Handheld devices have become so prevalent that every household has some sort of tablets or smart-phones. While these technological advances have simplified our lives with their functions and easy access to information, children have become obsessed with games such as Angry Birds and other mindless apps.
In addressing this vacuum of Biblically-accurate contents, 4Soils, a Biblically based children’s brand, has begun producing apps that aim to educate and to provide children with Christ-centered and interactive contents. Their apps are currently ranked as the number one or top five children Bible contents in iPhone and iPad platform.
In an interview with The Gospel Herald, Lusi Chien, co-founder of 4Soils and a Stanford Graduate School of Business MBA candidate, shares her inspiration for beginning this start-up company and producing Biblically-centered and enriching digital experiences for kids that aim to “tell the greatest story ever told” at the Stanford Venture Studio, where student entrepreneurs get to exchange ideas in a productive, collaborative way, while having a physical space to work on their projects.
R: Can you tell us a bit about yourself, the vision of 4Soils, and how you came about developing this Bible Story app while you are at Stanford Graduate School of Business?
I’m a second year student at Stanford Graduate School of Business. I come from a Chinese-American family. I was born in China and moved here to U.S., and my parents are in Michigan. I did not become a believer until I was in the U.S., so I’m an immigrant as well as a first time believer in my family. In fact, I first heard the gospel presented to me during Vacation Bible School, a program that I am very fond of. My faith is something that is very important to me and is my identity.
The mission of 4Soils is to "tell the greatest story ever told”. What that means is Jesus coming to earth and saving us from our sins. We believe that the whole Bible points to Jesus as savior, so we want to provide Biblically accurate, interactive, and fun content for children. When we first started this, it wasn’t something that we had been thinking about a lot. It was more through an inspiration.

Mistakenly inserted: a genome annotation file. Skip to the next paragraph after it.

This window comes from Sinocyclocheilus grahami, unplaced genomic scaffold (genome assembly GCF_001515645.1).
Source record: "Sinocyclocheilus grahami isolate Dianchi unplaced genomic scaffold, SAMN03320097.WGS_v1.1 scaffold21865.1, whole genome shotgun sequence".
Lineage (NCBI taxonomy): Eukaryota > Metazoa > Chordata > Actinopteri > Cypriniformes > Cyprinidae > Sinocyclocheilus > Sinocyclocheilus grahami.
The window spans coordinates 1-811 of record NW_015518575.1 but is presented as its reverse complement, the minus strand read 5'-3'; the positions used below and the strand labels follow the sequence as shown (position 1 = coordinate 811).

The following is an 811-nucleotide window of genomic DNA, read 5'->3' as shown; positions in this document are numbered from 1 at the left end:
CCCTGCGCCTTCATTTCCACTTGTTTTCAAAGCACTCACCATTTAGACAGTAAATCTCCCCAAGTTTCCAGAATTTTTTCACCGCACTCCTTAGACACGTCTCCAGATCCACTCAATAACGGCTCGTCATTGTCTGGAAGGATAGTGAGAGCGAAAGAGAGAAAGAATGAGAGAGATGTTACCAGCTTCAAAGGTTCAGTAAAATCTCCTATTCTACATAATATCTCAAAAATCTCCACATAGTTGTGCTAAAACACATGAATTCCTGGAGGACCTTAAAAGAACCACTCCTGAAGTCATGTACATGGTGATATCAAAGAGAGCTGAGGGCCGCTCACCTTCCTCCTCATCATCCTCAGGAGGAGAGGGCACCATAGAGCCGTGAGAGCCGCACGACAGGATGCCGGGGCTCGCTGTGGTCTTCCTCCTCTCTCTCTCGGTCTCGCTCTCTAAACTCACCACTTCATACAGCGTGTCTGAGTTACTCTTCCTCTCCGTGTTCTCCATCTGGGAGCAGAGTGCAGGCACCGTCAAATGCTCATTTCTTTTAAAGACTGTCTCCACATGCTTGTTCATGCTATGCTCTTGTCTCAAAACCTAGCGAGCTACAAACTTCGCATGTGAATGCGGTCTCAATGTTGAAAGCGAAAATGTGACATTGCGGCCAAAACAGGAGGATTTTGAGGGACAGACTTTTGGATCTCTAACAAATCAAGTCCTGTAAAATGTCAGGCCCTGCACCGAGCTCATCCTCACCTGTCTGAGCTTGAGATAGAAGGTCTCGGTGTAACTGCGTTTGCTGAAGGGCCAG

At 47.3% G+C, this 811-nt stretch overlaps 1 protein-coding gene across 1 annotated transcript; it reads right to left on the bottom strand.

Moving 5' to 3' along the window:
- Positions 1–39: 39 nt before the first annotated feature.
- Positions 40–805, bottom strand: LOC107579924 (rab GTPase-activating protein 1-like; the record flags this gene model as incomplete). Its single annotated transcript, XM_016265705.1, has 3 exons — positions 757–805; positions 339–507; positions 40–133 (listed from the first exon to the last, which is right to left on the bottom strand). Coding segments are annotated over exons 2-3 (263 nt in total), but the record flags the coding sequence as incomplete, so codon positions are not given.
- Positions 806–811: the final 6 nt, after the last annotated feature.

My husband and I were having dinner with our close friends. It was us four adults and their three year old son, sitting on the high chair and playing with his iPad, so we can have our conversation. He started laughing hysterically at something he was playing with, and we were wondering what it was. His parents told us that it was an app called Talking Tom. For those who don’t know about it, it is an app that when you speak to it, it will speak back to you through a cat named Tom in a high pitch voice. What the child was doing was not so much speaking to it, but there are other functions on the app, which allows you to slap it, abuse it, or punch it in the stomach, and he thought that was pretty funny. We actually thought it was pretty funny too, but as we were observing how he was playing with his iPad throughout the week, we saw how a lot of contents were at best mindless games and at worse teaching violence through abusing a cat, which perhaps are not the best things for children to spend their time on.
We’ve observed many children on these devices, but we figured that this is the Silicon Valley. As we did some research, we found that on average children in both U.S. and China spend about 43 minutes a day on these devices, so we want to make sure that there are Biblically edifying contents on these platforms; when they are using these devices they can be encouraged and taught the Biblical lessons that these families are trying to teach their children through other venues.
R: While the culture here at Silicon Valley is deeply rooted in technological innovations, it isn’t common to hear of Christians taking advantage of the resources to develop products catered to the Christian market. What gave you the inspiration and the boldness to start this company?